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Rating

Directed by Tim Johnson. Featuring the voices of Jim Parsons, Rihanna, Jennifer Lopez, Steve Martin, Matt Jones, Nigel W. Tierney. Written by Tom J. Astle, Matt Ember. Written by Tom J. Astle, Matt Ember, from the book “The True Meaning of Smekday” by Adam Rex.

Note: Home is screening in a Czech-dubbed version in most Prague venues, but you can catch it in English at select cinemas. Check showtimes for English-language listings. 

A race of colorful, non-threatening, gender-neutral aliens takes over the world – in entirely non-violent fashion – in Dreamworks Animation’s Home, a familiar and generic but whirlwind fast-paced affair that will appeal most to those young enough to be easily entertained by the wide variety of colors and sounds that flow freely from the screen.

There’s also positive-message themes about friendship and not fitting in here, so parents can feel good about sitting their kids in front of this a 90-minute diversion. 

Still, I can’t say I didn’t enjoy Home’s fast & loose nature: while the material feels thin and underdeveloped, the characters and setting are at least somewhat fresh; after waves of animated sequels from Dreamworks (the last being Penguins of Madagascar, just a few months old), here’s at least an original-feeling property. 

Adapted by Tom J. Astle & Matt Ember (Epic, Get Smart) from Adam Rex’s 2007 children’s novel The True Meaning of Smekday, Home (what’s up with the bland title change, by the way?) opens with some scene-setting narration from alien creature Oh (voiced by Jim Parsons), who details how the Boov race has migrated to Earth.

The Boov are purple creatures with six stumpy legs that change color based on emotion, turning red when they’re angry or green when they’re fibbing. Their technology includes spherical bubbles that transport them to the planet and erase walls, identifying devices that collect floating piles of garbage in the air, and iPad-like mobile tech that can send party invites to everybody. Everybody

Oh – so named because of the eye-rolling greeting he gets from other Boov whenever he turns up – finds this out the hard way when he inadvertently presses a “send all” that will notify Boov enemies of their position on Earth. Cute idea, but crucial plot point?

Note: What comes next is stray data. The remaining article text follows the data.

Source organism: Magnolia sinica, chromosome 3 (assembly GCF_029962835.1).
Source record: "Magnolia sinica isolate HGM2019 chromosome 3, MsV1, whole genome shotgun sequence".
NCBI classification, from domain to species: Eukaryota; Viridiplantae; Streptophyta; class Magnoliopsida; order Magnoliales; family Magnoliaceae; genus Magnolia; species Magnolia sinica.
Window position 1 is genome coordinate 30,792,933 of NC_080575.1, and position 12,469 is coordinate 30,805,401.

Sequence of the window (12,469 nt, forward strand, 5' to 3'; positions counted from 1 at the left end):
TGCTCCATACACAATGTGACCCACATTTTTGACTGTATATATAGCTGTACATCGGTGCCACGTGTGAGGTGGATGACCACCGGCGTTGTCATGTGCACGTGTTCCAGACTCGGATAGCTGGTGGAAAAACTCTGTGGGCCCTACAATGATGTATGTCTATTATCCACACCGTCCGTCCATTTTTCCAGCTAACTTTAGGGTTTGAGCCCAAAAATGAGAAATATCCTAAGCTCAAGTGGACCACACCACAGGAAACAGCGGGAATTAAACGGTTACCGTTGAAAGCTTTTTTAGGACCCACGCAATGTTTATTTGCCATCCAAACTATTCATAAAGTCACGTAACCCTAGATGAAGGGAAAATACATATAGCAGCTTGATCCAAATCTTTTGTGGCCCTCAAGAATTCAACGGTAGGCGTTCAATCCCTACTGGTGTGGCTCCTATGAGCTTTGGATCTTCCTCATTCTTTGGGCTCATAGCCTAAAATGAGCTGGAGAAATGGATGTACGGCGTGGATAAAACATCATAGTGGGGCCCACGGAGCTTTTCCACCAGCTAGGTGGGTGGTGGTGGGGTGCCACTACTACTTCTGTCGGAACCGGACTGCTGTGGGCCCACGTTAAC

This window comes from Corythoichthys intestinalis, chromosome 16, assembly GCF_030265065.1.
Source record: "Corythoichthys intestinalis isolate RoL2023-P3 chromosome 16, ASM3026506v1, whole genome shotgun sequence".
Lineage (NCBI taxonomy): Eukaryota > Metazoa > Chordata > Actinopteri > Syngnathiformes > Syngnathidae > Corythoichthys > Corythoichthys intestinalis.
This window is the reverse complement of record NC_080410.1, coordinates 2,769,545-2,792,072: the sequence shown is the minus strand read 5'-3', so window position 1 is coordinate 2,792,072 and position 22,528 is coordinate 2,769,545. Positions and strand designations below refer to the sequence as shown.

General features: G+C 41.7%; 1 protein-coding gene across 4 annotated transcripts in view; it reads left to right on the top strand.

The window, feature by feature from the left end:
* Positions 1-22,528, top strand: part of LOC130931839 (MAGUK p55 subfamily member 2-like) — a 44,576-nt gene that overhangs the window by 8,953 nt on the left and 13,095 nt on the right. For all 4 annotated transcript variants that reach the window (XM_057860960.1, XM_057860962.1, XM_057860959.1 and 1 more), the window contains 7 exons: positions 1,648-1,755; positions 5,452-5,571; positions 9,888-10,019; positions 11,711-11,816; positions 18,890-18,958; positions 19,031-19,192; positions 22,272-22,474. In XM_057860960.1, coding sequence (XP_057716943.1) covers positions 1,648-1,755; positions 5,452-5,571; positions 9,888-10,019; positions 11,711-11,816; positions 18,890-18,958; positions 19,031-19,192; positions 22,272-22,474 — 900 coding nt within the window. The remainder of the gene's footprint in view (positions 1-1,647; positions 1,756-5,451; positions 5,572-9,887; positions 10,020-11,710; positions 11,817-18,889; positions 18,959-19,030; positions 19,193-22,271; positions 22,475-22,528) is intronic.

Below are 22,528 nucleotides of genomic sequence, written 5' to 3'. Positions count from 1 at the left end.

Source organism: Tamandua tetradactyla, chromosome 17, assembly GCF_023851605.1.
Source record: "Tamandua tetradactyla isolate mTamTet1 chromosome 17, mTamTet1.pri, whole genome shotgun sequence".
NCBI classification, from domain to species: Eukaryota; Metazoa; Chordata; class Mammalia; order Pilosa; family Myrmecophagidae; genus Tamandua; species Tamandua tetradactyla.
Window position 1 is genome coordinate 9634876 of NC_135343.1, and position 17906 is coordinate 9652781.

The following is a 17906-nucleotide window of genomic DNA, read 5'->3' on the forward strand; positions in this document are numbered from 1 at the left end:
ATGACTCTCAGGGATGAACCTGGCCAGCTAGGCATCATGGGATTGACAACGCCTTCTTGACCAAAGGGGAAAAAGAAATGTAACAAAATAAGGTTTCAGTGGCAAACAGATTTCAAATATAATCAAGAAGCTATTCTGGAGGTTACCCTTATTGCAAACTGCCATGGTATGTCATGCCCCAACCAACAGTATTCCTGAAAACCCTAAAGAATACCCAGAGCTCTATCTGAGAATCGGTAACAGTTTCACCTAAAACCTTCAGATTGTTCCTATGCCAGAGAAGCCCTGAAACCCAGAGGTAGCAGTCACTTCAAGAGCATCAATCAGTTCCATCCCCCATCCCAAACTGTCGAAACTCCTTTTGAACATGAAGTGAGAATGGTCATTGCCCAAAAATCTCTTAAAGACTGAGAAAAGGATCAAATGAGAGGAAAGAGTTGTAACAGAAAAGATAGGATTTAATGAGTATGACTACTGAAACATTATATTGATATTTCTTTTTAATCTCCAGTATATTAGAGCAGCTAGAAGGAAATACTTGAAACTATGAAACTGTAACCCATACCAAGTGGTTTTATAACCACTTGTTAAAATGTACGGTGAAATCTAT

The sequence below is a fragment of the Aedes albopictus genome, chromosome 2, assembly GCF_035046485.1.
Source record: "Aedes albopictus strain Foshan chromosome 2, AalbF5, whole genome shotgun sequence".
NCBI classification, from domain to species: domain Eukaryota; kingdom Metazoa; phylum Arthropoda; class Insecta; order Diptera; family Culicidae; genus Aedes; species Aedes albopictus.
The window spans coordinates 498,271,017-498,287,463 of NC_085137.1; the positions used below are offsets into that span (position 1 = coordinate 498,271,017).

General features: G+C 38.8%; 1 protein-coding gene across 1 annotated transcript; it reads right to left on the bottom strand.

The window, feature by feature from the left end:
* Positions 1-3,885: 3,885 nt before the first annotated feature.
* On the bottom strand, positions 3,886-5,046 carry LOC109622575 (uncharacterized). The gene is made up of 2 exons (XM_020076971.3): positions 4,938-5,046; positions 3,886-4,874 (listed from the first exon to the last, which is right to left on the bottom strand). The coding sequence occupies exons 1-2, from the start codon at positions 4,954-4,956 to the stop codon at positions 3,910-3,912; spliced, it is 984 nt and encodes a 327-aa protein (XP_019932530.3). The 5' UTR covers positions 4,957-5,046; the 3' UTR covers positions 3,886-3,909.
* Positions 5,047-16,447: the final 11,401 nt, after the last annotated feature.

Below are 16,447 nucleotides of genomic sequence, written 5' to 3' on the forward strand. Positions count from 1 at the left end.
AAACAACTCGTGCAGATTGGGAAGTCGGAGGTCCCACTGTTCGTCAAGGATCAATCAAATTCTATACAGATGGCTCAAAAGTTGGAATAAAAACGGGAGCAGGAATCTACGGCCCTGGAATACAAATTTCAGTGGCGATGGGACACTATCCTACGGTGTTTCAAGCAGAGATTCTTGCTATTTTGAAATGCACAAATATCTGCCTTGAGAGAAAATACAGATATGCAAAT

While Oh takes it on the lam after Boov leader Captain Smek (Steve Martin) orders his arrest, last-remaining human Gratuity ‘Tip’ Tucci (Rihanna) and her cat Pig plan to find Tip’s mother (Jennifer Lopez), who was abducted and sent to a suburban paradise on Australia with the rest of mankind.

Of course, Oh and Tip’s storylines will merge, and while the duo are initially wary of each other, they’ll learn a thing or two about trust and friendship along the way. Home goes exactly where we expect it to, but it’s an agreeable journey throughout, with some inventive use of Earth products (love that Slurpee-powered car) and locations (the aliens use Paris’ Eiffel Tower as a base of operations). 

Parsons, Sheldon on The Big Bang Theory, mixes his usual nerdy shtick with the Boov take on English – something like Steve Martin and Dan Akroyd’s Czech Festrunk Brothers from SNL. But somehow, Parson’s ingratiating little alien gets to you – it’s his character’s arc, and not Tip’s journey, that lies at the heart of the film. 

Rihanna gets to sing Towards the Sun, As Real as You and Me, and Dancing in the Dark (note: not a Springsteen remix) on the soundtrack – the latter gets especially grating by the third time it’s repeated, in full. Lopez’s mother character has almost nothing to do here, but she gets her own single, Feel the Light; Martin is fun as the Smek leader, and the only other character of note is Oh’s reluctant “friend” Kyle, voiced by Matt Jones. 

Vividly realized by director Tim Johnson (Antz, Over the Hedge), with some imaginative creature and technology designs and an appealing central vocal performance from Parsons, Home might not offer up much new story-wise, but it’s awfully tough to dislike.


Jason Pirodsky

Hailing from Syracuse, New York, Jason Pirodsky made his way to Prague via Miami and has stuck around, for better and worse, since 2004. A member of the Online Film Critics Society (www.ofcs.org), some of his favorite movies include O Lucky Man!, El Topo, Berlin Alexanderplatz, and Hellzapoppin'. Follow him on Twitter for some (slightly) more concise reviews.

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